Resale Price Maintenance in the High Technology Market: A Competition Law Perspective

[Mudit Nigam is a 4th Year Student of National Law Institute University, Bhopal]

The increased demand for products such as smart phones, ultra-HD televisions, LED lights, high-end laptops and computers, has promoted technological innovation and market growth, leading to the prominence of the high technology market in India. The country is emerging as a global digital lab with more than 20,000 technology companies, with an increasing focus on innovation, of which nearly 50% are digitally focused.

The manufacturers of the high-tech products adopt various market strategies to promote their products and increase its sales. One example of such strategy is resale price maintenance (RPM) which is a type of price fixing arrangement whereby the manufacturer fixes the price at which the retailer can sell the product to the end customers. The manufacturer may fix the maximum or minimum price at which its product can be sold and may also fix the maximum and minimum limits of discount offered on its product to the end customers. RPM is a vertical restraint as it is imposed by a player operating at a higher level in the market chain on a player operating at a lower level in the market chain. For example, Samsung Electronics adds a clause in distributorship agreement that no distributor can offer a discount of more than 10% to the end customers of Samsung’s products. Even in India, the manufacturers of high tech products impose a cap on discounts offered to the end customers.

The technological innovation and high technology market is not only governed by the market forces but also by the prevailing laws. In India, RPM is classified as an anti-competitive agreement under section 3(4)(e) of the Competition Act, 2002. However, an RPM agreement would be void only if it creates an appreciable adverse effect on competition within India. This condition is generally based on the rule laid down by US Supreme Court in Leegin Creative Leather Products, Inc. v. PSKS, Inc. In Leeginit was held that RPM is not illegal per se and the rule of reason must be applied by court in assessing the impact of RPM on competition in the market. The rule of reason allows an inquiry as to the economic rationale and competitive consequences of a manufacturer’s RPM policy.[i] Under the rule of reason, the fact finder weighs all of the circumstances of a case in deciding whether a restrictive practice should be prohibited as imposing an unreasonable restraint on competition.[ii]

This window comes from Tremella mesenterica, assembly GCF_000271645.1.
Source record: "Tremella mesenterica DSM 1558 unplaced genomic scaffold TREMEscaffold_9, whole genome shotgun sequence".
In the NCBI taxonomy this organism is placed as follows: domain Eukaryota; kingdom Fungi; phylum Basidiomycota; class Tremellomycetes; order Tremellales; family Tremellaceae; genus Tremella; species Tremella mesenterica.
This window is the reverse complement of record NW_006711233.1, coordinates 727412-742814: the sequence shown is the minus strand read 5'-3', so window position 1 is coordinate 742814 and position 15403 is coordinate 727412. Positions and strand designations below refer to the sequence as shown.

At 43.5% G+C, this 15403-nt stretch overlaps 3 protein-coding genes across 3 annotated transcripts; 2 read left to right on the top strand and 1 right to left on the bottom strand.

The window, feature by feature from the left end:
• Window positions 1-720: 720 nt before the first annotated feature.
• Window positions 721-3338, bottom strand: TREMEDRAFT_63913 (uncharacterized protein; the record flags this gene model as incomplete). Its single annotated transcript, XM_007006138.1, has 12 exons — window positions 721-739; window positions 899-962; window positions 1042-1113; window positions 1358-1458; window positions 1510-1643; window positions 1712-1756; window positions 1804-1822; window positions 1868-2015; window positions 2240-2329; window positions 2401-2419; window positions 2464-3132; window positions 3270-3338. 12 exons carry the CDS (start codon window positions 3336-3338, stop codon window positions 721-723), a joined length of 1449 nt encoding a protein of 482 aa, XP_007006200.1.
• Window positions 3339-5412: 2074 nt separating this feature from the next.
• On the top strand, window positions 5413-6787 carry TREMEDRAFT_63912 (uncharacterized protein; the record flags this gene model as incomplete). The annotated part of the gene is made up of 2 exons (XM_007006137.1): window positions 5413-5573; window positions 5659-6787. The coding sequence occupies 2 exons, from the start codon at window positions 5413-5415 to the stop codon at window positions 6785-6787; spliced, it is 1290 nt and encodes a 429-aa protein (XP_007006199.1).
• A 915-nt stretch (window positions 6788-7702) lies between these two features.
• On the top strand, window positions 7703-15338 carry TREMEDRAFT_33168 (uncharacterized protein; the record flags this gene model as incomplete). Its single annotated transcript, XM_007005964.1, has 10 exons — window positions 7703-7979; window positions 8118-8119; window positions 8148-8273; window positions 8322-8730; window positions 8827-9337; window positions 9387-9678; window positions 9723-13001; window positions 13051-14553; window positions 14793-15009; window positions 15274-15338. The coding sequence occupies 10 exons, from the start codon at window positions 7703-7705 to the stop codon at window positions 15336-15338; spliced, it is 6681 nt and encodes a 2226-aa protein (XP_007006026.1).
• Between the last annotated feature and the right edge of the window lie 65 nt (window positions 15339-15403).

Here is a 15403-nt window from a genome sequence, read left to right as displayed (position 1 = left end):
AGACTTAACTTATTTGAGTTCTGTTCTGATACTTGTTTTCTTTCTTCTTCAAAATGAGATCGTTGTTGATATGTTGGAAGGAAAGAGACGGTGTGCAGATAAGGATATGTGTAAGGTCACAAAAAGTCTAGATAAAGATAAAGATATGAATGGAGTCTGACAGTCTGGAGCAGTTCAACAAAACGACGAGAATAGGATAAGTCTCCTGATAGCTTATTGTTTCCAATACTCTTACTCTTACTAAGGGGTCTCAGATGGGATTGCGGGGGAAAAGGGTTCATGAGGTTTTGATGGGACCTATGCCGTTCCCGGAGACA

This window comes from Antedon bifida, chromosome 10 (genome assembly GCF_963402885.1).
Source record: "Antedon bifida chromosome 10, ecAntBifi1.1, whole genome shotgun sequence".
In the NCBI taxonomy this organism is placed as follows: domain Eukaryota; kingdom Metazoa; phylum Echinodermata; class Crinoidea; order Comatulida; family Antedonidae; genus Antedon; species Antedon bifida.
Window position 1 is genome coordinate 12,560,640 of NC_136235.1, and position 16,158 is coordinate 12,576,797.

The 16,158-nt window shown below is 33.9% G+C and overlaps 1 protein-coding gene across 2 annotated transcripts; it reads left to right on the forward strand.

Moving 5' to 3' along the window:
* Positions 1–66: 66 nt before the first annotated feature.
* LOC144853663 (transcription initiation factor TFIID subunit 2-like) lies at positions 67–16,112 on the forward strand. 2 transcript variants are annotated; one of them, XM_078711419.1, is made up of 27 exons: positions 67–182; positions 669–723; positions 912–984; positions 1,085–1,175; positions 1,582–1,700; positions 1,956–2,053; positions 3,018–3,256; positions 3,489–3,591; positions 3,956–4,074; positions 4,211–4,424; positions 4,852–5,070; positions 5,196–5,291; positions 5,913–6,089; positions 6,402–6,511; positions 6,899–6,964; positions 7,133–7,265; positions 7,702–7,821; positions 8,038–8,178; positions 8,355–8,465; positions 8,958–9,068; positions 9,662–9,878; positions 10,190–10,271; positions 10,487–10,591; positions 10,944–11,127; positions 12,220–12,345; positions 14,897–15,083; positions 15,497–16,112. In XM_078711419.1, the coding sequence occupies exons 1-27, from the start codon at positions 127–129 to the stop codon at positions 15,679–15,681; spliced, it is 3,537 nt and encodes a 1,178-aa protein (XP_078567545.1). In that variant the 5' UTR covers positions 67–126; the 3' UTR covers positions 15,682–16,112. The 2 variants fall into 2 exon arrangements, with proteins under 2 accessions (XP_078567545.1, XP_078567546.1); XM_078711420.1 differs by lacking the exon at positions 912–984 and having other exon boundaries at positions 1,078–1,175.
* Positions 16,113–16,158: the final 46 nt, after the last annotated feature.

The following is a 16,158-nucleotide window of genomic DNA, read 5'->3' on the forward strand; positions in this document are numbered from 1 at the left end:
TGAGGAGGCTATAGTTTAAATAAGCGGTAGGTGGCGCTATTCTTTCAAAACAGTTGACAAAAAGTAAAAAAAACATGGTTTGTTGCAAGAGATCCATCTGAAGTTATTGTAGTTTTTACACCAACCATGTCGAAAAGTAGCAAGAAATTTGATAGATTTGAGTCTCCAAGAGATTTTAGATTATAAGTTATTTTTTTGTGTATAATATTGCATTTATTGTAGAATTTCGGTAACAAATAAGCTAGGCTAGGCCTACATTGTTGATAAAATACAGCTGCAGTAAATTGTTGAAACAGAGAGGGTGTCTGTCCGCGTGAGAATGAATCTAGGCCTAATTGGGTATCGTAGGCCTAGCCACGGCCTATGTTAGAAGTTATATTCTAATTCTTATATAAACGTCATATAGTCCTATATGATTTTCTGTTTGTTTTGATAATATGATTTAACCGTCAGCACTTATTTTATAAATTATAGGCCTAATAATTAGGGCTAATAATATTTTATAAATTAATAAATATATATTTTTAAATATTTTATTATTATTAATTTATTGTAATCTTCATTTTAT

In India, the Competition Commission of India (CCI) in Fx Enterprise Solutions India Pvt. Ltd. & Anr.v. Hyundai Motor India Limited observed that an agreement that has as its direct or indirect object the establishment of a fixed or minimum resale price level may restrict competition. In this case, CCI held RPM through discount restrictions imposed by the manufacturer to be anti-competitive because of the potential harm to consumers.

Nevertheless, RPM has an important role in high technology market. Intra-brand competition is the competition between the distributors (wholesale or retail) of the products of a particular manufacturer operating at downstream level.[iii] For example, consider competition among sellers of Samsung smart phones. On the other hand, inter-brand competition refers to competition among various brands of a particular product. Imposition of RPM leads to restriction on intra-brand competition in the market as fixation of price by the manufacturers hampers the ability of distributors to decide the prices. When a minimum RPM is imposed by the manufacturer of a particular brand, distributors are prevented from decreasing the sale prices. In other words, the mechanism does not allow the dealers to compete effectively on price.[iv]